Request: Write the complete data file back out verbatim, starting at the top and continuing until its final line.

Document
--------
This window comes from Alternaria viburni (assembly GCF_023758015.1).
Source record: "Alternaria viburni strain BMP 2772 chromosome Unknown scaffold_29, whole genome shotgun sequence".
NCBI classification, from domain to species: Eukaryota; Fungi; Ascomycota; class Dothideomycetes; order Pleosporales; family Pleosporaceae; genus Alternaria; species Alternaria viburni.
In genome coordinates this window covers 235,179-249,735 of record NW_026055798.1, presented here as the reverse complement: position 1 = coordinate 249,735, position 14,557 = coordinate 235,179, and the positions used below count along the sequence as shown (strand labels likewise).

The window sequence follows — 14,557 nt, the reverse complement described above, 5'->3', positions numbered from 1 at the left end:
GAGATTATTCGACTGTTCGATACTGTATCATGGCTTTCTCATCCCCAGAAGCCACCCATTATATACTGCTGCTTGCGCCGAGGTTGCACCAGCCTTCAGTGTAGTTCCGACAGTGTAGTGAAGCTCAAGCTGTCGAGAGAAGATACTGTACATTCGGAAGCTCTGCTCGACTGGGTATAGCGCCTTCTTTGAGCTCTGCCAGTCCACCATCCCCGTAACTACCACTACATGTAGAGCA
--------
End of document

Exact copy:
This window comes from Alternaria viburni (assembly GCF_023758015.1).
Source record: "Alternaria viburni strain BMP 2772 chromosome Unknown scaffold_29, whole genome shotgun sequence".
NCBI classification, from domain to species: Eukaryota; Fungi; Ascomycota; class Dothideomycetes; order Pleosporales; family Pleosporaceae; genus Alternaria; species Alternaria viburni.
In genome coordinates this window covers 235,179-249,735 of record NW_026055798.1, presented here as the reverse complement: position 1 = coordinate 249,735, position 14,557 = coordinate 235,179, and the positions used below count along the sequence as shown (strand labels likewise).

The window sequence follows — 14,557 nt, the reverse complement described above, 5'->3', positions numbered from 1 at the left end:
GAGATTATTCGACTGTTCGATACTGTATCATGGCTTTCTCATCCCCAGAAGCCACCCATTATATACTGCTGCTTGCGCCGAGGTTGCACCAGCCTTCAGTGTAGTTCCGACAGTGTAGTGAAGCTCAAGCTGTCGAGAGAAGATACTGTACATTCGGAAGCTCTGCTCGACTGGGTATAGCGCCTTCTTTGAGCTCTGCCAGTCCACCATCCCCGTAACTACCACTACATGTAGAGCA